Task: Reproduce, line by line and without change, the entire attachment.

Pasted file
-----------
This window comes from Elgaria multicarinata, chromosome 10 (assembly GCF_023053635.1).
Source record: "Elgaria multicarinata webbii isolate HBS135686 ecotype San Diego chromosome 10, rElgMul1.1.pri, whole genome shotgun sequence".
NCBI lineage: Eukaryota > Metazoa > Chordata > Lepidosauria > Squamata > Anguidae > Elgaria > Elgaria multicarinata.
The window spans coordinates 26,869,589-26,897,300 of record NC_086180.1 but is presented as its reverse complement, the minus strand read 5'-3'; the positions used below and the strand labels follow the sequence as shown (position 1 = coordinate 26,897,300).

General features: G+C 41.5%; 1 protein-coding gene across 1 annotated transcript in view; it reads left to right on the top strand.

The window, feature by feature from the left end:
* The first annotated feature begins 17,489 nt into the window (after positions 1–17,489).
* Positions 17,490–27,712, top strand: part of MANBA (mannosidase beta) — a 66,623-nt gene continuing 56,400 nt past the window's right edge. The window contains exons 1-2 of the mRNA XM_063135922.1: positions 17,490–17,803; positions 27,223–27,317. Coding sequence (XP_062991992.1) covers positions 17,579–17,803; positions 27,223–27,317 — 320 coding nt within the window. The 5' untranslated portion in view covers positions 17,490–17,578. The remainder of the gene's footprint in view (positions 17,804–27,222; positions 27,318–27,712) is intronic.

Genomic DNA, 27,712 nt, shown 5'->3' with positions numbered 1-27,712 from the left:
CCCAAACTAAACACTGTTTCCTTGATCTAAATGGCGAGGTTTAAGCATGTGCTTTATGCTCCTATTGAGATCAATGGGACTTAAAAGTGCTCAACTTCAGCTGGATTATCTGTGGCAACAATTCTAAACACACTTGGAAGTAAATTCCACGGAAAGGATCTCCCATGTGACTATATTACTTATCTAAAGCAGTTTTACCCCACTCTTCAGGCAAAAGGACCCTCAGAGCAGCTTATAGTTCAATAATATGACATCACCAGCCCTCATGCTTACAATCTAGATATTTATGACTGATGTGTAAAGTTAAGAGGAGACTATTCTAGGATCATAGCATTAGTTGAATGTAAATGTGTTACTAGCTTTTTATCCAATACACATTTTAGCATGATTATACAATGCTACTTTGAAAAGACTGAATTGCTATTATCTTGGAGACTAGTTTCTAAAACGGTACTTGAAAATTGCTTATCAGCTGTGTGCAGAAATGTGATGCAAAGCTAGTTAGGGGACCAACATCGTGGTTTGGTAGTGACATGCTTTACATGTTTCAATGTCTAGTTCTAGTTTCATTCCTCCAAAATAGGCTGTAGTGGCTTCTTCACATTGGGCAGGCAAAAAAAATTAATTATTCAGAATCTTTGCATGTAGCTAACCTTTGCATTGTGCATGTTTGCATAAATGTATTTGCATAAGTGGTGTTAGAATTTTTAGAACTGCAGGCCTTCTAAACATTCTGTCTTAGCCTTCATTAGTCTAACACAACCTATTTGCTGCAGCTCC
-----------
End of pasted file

This window comes from Elgaria multicarinata, chromosome 10 (assembly GCF_023053635.1).
Source record: "Elgaria multicarinata webbii isolate HBS135686 ecotype San Diego chromosome 10, rElgMul1.1.pri, whole genome shotgun sequence".
NCBI lineage: Eukaryota > Metazoa > Chordata > Lepidosauria > Squamata > Anguidae > Elgaria > Elgaria multicarinata.
The window spans coordinates 26,869,589-26,897,300 of record NC_086180.1 but is presented as its reverse complement, the minus strand read 5'-3'; the positions used below and the strand labels follow the sequence as shown (position 1 = coordinate 26,897,300).

General features: G+C 41.5%; 1 protein-coding gene across 1 annotated transcript in view; it reads left to right on the top strand.

The window, feature by feature from the left end:
* The first annotated feature begins 17,489 nt into the window (after positions 1–17,489).
* Positions 17,490–27,712, top strand: part of MANBA (mannosidase beta) — a 66,623-nt gene continuing 56,400 nt past the window's right edge. The window contains exons 1-2 of the mRNA XM_063135922.1: positions 17,490–17,803; positions 27,223–27,317. Coding sequence (XP_062991992.1) covers positions 17,579–17,803; positions 27,223–27,317 — 320 coding nt within the window. The 5' untranslated portion in view covers positions 17,490–17,578. The remainder of the gene's footprint in view (positions 17,804–27,222; positions 27,318–27,712) is intronic.

Genomic DNA, 27,712 nt, shown 5'->3' with positions numbered 1-27,712 from the left:
CCCAAACTAAACACTGTTTCCTTGATCTAAATGGCGAGGTTTAAGCATGTGCTTTATGCTCCTATTGAGATCAATGGGACTTAAAAGTGCTCAACTTCAGCTGGATTATCTGTGGCAACAATTCTAAACACACTTGGAAGTAAATTCCACGGAAAGGATCTCCCATGTGACTATATTACTTATCTAAAGCAGTTTTACCCCACTCTTCAGGCAAAAGGACCCTCAGAGCAGCTTATAGTTCAATAATATGACATCACCAGCCCTCATGCTTACAATCTAGATATTTATGACTGATGTGTAAAGTTAAGAGGAGACTATTCTAGGATCATAGCATTAGTTGAATGTAAATGTGTTACTAGCTTTTTATCCAATACACATTTTAGCATGATTATACAATGCTACTTTGAAAAGACTGAATTGCTATTATCTTGGAGACTAGTTTCTAAAACGGTACTTGAAAATTGCTTATCAGCTGTGTGCAGAAATGTGATGCAAAGCTAGTTAGGGGACCAACATCGTGGTTTGGTAGTGACATGCTTTACATGTTTCAATGTCTAGTTCTAGTTTCATTCCTCCAAAATAGGCTGTAGTGGCTTCTTCACATTGGGCAGGCAAAAAAAATTAATTATTCAGAATCTTTGCATGTAGCTAACCTTTGCATTGTGCATGTTTGCATAAATGTATTTGCATAAGTGGTGTTAGAATTTTTAGAACTGCAGGCCTTCTAAACATTCTGTCTTAGCCTTCATTAGTCTAACACAACCTATTTGCTGCAGCTCC